WWI Centenary

Posted at 2:22 pm on 17th April, 2018

Two students from our year 9 were recently selected to attend a national Government funded trip to the WW1 battlefields. Ella Brindley and Daisy Pine were chosen after writing a letter explaining why they should be chosen to take part.

Ella and Daisy were escorted by Humanities teacher Miss Kelly, along with staff and students from nine other schools from across Greater Manchester. They visited battlefield sites of Ypres Salient and the Somme, exploring the trenches and conditions experienced by the soldiers. All of these experiences link to the girls GCSE studies, providing them with a real insight for their investigation of surgery in WW1.

                  WWI Missing of the Somme.jpg    WWI Hubert Knox.jpg

During the trip the whole group were encouraged to further their investigations into soldiers from Urmston and the surrounding area.

The first day was spent visiting Hooge Crater cemetery and Tyne Cot cemetery. Sitting and looking out on the sea of gravestones really brought home the devastation of war, with the most poignant part being the wall of soldiers’ names whose bodies remain undiscovered.

The Last Post ceremony at Menin Gate really was a very moving and poignant reflection for everyone present, with the students contemplating the soldiers who had fallen and thinking about how their families must have felt.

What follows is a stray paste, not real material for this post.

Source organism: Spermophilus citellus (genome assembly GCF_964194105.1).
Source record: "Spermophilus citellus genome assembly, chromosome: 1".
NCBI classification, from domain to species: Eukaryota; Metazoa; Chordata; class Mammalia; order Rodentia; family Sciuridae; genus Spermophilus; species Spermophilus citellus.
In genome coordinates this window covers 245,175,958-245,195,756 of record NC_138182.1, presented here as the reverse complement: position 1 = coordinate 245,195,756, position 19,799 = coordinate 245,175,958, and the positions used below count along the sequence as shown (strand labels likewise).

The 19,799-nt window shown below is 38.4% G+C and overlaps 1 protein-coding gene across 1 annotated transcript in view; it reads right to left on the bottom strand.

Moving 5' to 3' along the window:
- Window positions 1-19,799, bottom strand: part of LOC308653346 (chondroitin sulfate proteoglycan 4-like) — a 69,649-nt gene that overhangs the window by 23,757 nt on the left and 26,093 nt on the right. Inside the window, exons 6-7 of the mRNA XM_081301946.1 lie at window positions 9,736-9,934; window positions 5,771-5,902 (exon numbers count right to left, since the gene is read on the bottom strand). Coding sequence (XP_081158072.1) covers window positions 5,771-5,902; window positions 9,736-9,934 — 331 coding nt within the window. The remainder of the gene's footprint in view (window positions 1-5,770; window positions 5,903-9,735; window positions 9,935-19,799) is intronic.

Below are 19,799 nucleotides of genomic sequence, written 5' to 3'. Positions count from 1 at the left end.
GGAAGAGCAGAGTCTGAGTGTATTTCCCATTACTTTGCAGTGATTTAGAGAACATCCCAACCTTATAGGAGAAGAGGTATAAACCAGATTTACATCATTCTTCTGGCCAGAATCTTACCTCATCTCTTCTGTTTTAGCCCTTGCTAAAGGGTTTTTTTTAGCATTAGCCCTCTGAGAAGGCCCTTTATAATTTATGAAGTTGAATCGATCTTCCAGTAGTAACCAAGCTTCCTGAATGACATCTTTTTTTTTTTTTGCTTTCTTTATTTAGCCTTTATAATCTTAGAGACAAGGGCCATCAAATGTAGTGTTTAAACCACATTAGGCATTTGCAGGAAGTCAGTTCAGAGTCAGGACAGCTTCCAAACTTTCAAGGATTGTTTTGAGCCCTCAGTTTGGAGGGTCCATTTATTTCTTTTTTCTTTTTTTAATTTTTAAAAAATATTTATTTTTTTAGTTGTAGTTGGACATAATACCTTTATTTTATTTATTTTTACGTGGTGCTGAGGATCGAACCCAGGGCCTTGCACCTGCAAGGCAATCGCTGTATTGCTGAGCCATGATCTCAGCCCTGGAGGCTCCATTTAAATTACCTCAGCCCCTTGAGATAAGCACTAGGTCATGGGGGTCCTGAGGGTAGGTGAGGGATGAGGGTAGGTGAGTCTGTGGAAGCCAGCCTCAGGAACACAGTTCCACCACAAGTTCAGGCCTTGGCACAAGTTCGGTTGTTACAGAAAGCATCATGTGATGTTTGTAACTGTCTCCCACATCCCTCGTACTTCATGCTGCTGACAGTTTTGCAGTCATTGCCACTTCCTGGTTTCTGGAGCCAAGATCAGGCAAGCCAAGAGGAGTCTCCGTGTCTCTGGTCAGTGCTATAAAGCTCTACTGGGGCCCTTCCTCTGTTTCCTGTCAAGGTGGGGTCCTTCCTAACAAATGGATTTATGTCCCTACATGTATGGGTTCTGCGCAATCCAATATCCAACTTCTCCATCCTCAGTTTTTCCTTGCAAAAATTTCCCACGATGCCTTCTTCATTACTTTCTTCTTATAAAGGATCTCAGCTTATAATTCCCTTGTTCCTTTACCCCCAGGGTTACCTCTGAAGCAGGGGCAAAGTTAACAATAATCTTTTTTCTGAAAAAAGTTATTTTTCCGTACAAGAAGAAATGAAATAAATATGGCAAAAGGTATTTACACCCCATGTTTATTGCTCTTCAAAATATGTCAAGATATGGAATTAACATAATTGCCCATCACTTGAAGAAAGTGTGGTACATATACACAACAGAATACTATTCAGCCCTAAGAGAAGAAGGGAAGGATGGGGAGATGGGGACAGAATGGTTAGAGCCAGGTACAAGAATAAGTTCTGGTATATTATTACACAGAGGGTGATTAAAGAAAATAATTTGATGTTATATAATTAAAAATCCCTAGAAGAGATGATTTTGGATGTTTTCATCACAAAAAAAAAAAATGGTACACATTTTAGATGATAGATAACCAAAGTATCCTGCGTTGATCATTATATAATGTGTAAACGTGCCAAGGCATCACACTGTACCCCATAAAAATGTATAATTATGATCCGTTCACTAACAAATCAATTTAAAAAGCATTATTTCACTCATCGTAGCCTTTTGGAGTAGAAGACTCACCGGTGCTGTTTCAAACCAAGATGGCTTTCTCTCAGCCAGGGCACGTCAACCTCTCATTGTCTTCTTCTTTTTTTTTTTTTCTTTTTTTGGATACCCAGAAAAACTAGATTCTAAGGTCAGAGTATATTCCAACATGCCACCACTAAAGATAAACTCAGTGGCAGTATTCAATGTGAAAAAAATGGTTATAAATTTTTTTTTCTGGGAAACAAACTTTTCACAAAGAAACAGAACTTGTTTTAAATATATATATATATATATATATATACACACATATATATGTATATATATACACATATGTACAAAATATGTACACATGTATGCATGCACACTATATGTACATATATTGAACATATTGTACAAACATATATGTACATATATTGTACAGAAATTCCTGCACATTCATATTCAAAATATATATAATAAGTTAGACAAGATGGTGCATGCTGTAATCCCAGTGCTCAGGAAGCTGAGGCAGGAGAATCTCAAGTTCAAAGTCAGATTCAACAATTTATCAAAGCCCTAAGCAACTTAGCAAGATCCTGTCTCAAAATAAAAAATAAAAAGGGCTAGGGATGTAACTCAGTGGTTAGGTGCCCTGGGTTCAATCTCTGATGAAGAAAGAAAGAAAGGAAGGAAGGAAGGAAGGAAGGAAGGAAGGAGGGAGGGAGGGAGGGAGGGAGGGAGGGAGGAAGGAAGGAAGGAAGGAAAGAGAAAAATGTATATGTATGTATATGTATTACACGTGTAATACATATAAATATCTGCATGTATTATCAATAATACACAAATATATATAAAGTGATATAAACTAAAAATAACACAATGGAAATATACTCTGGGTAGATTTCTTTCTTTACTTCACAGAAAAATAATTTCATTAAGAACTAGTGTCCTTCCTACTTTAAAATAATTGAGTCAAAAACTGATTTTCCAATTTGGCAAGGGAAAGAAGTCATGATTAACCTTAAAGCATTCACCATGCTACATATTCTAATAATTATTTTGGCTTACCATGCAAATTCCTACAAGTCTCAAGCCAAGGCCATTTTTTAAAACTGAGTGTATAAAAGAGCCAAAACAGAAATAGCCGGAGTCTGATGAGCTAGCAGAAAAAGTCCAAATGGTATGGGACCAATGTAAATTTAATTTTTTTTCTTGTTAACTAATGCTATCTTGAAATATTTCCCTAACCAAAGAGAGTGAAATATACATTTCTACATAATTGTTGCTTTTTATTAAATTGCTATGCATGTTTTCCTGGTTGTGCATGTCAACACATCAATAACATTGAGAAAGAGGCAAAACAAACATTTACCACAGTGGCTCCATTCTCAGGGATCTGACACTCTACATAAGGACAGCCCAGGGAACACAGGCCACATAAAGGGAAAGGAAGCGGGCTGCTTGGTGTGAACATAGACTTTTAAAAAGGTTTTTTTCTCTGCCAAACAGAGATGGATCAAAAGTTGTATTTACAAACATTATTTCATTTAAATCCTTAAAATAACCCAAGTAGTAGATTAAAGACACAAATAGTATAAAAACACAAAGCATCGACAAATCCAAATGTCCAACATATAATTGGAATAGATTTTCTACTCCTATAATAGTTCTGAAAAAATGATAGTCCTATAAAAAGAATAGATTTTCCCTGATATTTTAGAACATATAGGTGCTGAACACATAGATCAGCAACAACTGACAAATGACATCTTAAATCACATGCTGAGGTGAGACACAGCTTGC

WWI Memorial.jpg 

Moving into France, the group spent the day exploring sites of the Battle of the Somme. Firstly at Newfoundland memorial (a preserved WWI battlefield) they learnt about the scale of battle and how close the Allied and German frontlines were. During the afternoon they moved onto Caterpillar Hill cemetery and started to look at the story of the Manchester Pals as well as realising the huge number of different countries and areas represented on the head stones.

The later part of the trip focused on Thiepval memorial, commemorating the missing of the Somme. The students located the grave of a soldier from Urmston and reflected on the stories of those who were never recorded, including the families of those back in England who never returned. The group then took part in a commemoration of the “16th Manchester’s” group and their contribution to the war, including being filmed for Granada ITV News:

http://www.itv.com/news/2018-03-21/poppies-laid-in-france-to-commemorate-the-hundredth-anniversay-of-battle-of-manchester-hill/

Miss Kelly said: ‘This was a moving and thought provoking trip where all attendees really appreciated the impact of war.’